Transmission electron microscopy is also used to obtain information about the shapes of purified viruses, fibers, enzymes, and other subcellular particles by using a technique, called metal shadowing, in which a thin layer of metal, such

▲ EXPERIMENTAL FIGURE 5-52 Metal shadowing makes surface details on very small particles visible by transmission electron microscopy. The sample is spread on a mica surface and then dried in a vacuum evaporator (1). A filament of a heavy metal, such as platinum or gold, is heated electrically so that the metal evaporates and some of it falls over the sample grid in a very thin film ( 2). To stabilize the replica, the specimen is then coated with a carbon film evaporated from an overhead electrode (3). The biological material is then dissolved by acid ( 4), leaving a metal replica of the sample ( 5), which is viewed in a TEM. In electron micrographs of such preparations, the carbon-coated areas appear light—the reverse of micrographs of simple metal-stained preparations in which the areas of heaviest metal staining appear the darkest.

▲ EXPERIMENTAL FIGURE 5-53 Scanning electron microscopy (SEM) produces a three-dimensional image of the surface of an unsectioned specimen. Shown here is an SEM image of the epithelium lining the lumen of the intestine. Abundant fingerlike microvilli extend from the lumen-facing surface of each cell. The basal lamina beneath the epithelium helps support and anchor it to the underlying connective tissue (Chapter 6). Compare this image of intestinal cells with those in Figure 5-28, a transmission electron micrograph, and in Figure 5-45, a fluorescence micrograph. [From R. Kessel and R. Kardon, 1979, Tissues and Organs, A Text-Atlas of Scanning Electron Microscopy, W. H. Freeman and Company, p. 176.]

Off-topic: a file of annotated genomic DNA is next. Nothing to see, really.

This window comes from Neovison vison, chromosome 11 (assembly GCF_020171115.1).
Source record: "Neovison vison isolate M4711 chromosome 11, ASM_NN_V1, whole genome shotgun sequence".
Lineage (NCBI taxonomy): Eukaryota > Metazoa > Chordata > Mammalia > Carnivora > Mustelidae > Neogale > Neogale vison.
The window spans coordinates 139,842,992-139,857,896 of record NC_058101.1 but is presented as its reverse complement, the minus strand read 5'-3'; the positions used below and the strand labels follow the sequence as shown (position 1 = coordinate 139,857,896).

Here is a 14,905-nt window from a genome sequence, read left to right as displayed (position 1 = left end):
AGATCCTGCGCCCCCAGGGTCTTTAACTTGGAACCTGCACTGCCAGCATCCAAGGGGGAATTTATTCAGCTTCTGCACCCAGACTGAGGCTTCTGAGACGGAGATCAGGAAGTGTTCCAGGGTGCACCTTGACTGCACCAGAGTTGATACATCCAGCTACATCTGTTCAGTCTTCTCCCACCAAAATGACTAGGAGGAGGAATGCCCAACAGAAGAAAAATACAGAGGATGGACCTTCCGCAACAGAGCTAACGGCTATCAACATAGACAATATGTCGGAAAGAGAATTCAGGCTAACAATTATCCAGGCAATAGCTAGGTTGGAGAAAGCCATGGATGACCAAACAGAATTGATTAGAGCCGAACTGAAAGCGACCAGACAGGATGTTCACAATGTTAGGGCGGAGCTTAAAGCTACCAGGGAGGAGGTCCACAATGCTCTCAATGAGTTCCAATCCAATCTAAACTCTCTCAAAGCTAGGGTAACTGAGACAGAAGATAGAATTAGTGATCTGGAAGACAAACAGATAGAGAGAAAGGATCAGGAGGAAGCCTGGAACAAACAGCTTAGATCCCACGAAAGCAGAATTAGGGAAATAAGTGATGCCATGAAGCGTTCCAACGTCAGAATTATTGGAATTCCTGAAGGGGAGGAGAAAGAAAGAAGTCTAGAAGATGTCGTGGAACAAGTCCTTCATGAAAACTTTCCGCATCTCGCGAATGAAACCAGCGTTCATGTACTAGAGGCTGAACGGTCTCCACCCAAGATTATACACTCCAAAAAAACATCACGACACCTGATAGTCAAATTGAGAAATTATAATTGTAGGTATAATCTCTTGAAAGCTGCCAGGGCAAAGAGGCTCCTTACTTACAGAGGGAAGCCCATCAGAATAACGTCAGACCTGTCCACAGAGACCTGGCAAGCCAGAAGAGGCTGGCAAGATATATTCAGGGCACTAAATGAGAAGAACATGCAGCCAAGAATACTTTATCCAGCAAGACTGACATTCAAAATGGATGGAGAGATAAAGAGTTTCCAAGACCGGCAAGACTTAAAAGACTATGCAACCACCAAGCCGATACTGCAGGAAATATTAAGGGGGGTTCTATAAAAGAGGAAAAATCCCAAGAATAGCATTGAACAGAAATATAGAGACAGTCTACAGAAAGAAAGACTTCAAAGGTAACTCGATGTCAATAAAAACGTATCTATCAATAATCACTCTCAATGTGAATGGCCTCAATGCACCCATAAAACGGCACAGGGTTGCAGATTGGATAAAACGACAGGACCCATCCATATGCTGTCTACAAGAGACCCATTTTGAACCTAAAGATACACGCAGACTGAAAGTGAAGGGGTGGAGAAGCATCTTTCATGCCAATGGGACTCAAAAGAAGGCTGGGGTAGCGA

as platinum, is evaporated on a fixed and sectioned or rapidly frozen biological sample (Figure 5-52). Acid treatment dissolves away the cell, leaving a metal replica that is viewed in a transmission electron microscope.

Alternatively, the scanning electron microscope allows investigators to view the surfaces of unsectioned metal-coated specimens. An intense electron beam inside the microscope scans rapidly over the sample. Molecules in the coating are excited and release secondary electrons that are focused onto a scintillation detector; the resulting signal is displayed on a cathode-ray tube (see Figure 5-50, right). Because the number of secondary electrons produced by any one point on the sample depends on the angle of the electron beam in relation to the surface, the scanning electron micrograph has a three-dimensional appearance (Figure 5-53). The resolving power of scanning electron microscopes, which is limited by the thickness of the metal coating, is only about 10 nm, much less than that of transmission instruments.

Three-Dimensional Models Can Be Constructed from Microscopy Images

In the past decade, digital cameras have largely replaced optical cameras to record microscopy images. Digital images can be stored in a computer and manipulated by conventional photographic software as well as specialized algorithms. As mentioned earlier, the deconvolution algorithm

can sharpen an image by restoring out-of-focus photons to their origin—an example of a computational method that improves the quality of the image. The details in stored digital images also can be quantified, and objects in images can be reconstructed in three dimensions. For example, the three-dimensional model of an object can be calculated by tomo-graphic methods from a collection of images that cover different views of the object. In light microscopy, a stack of optical sections collected with either a confocal or a decon-volution microscope can be recombined into one three-dimensional image (see Figure 5-49). If a TEM specimen is tilted through various degrees, the resulting images also can be recombined to generate a three-dimensional view of the object (see Figure 5-23).